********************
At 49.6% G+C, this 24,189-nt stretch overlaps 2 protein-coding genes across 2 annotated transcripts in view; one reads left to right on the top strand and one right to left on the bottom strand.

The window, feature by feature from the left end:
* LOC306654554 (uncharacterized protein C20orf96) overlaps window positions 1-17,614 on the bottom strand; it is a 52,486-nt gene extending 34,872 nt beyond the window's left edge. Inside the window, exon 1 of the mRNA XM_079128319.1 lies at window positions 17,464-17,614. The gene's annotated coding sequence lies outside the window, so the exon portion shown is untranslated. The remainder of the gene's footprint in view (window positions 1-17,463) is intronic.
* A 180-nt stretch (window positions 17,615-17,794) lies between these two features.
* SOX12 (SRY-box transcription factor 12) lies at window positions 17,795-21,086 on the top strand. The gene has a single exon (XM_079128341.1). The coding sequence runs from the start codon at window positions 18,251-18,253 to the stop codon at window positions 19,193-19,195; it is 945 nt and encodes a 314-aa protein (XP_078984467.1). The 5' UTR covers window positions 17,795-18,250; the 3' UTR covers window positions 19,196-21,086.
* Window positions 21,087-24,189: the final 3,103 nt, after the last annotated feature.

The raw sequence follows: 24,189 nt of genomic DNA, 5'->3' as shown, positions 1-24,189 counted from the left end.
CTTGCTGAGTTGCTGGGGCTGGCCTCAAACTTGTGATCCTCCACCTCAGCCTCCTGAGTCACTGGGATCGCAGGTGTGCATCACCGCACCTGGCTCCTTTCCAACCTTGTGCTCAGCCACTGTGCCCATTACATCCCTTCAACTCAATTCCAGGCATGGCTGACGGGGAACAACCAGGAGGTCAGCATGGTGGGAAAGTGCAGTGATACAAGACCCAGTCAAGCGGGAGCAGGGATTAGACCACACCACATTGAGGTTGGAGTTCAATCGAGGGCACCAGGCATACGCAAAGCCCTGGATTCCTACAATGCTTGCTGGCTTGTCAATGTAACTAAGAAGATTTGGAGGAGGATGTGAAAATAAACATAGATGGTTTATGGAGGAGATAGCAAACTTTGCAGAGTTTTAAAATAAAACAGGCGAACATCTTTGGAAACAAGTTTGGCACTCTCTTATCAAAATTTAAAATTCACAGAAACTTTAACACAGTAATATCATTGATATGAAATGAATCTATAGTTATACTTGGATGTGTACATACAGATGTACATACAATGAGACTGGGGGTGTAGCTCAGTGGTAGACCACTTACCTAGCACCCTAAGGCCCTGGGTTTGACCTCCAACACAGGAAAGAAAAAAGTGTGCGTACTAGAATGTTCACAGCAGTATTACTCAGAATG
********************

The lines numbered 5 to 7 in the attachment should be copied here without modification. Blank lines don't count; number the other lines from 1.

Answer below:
* SOX12 (SRY-box transcription factor 12) lies at window positions 17,795-21,086 on the top strand. The gene has a single exon (XM_079128341.1). The coding sequence runs from the start codon at window positions 18,251-18,253 to the stop codon at window positions 19,193-19,195; it is 945 nt and encodes a 314-aa protein (XP_078984467.1). The 5' UTR covers window positions 17,795-18,250; the 3' UTR covers window positions 19,196-21,086.
* Window positions 21,087-24,189: the final 3,103 nt, after the last annotated feature.

The raw sequence follows: 24,189 nt of genomic DNA, 5'->3' as shown, positions 1-24,189 counted from the left end.